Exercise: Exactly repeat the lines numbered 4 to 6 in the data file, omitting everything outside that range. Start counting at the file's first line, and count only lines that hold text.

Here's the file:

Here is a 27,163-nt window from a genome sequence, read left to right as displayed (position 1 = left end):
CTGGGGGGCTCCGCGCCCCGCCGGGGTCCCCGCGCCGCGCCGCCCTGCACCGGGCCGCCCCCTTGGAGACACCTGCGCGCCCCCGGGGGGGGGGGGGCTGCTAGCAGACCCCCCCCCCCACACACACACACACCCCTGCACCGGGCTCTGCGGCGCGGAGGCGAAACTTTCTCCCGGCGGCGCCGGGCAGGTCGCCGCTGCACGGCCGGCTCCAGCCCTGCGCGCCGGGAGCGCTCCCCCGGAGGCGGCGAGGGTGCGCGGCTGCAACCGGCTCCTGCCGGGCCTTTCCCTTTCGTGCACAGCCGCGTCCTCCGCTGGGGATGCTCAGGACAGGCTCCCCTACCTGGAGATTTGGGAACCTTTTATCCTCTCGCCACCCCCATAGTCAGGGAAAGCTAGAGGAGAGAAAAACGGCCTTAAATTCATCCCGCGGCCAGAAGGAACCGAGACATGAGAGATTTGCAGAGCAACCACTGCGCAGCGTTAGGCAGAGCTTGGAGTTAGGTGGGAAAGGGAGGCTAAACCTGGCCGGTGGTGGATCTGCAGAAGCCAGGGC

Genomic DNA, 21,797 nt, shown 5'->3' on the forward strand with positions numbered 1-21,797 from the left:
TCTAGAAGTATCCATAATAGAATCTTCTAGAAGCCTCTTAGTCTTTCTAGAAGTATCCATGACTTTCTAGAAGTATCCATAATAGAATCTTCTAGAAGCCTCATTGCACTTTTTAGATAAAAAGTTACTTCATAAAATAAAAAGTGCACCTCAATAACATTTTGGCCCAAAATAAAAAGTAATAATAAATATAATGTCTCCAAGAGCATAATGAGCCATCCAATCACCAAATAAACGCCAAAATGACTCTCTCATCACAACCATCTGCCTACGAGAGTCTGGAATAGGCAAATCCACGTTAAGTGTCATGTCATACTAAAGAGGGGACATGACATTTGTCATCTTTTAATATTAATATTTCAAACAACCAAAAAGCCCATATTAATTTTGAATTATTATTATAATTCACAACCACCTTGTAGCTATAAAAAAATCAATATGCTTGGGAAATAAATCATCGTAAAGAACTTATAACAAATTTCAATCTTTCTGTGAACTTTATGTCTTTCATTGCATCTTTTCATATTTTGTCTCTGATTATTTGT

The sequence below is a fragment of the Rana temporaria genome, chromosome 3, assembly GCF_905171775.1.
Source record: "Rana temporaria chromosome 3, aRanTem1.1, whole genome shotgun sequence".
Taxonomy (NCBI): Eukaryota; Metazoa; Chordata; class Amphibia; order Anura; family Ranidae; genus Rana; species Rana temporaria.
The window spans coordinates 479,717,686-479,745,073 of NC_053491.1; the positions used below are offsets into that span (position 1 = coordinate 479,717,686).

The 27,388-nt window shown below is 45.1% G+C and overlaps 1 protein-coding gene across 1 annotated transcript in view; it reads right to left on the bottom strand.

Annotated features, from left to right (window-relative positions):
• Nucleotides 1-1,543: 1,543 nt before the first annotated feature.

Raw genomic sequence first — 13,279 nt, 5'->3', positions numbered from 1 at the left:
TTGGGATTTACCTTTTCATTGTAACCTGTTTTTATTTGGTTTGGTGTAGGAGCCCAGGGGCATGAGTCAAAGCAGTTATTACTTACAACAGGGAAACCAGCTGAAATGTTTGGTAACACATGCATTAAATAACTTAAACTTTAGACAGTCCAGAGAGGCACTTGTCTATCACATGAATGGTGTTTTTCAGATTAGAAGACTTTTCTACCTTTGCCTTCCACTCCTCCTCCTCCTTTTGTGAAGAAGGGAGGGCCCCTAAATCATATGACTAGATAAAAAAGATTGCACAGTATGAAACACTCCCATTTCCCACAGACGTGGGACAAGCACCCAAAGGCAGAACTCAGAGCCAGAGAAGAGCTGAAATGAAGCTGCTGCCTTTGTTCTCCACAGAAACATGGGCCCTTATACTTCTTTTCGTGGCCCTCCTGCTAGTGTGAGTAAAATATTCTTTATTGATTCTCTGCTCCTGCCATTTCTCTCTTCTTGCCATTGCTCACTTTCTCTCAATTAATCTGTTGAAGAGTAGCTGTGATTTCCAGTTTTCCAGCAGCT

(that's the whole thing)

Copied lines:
TCTAGAAGTATCCATAATAGAATCTTCTAGAAGCCTCTTAGTCTTTCTAGAAGTATCCATGACTTTCTAGAAGTATCCATAATAGAATCTTCTAGAAGCCTCATTGCACTTTTTAGATAAAAAGTTACTTCATAAAATAAAAAGTGCACCTCAATAACATTTTGGCCCAAAATAAAAAGTAATAATAAATATAATGTCTCCAAGAGCATAATGAGCCATCCAATCACCAAATAAACGCCAAAATGACTCTCTCATCACAACCATCTGCCTACGAGAGTCTGGAATAGGCAAATCCACGTTAAGTGTCATGTCATACTAAAGAGGGGACATGACATTTGTCATCTTTTAATATTAATATTTCAAACAACCAAAAAGCCCATATTAATTTTGAATTATTATTATAATTCACAACCACCTTGTAGCTATAAAAAAATCAATATGCTTGGGAAATAAATCATCGTAAAGAACTTATAACAAATTTCAATCTTTCTGTGAACTTTATGTCTTTCATTGCATCTTTTCATATTTTGTCTCTGATTATTTGT

The sequence below is a fragment of the Rana temporaria genome, chromosome 3, assembly GCF_905171775.1.
Source record: "Rana temporaria chromosome 3, aRanTem1.1, whole genome shotgun sequence".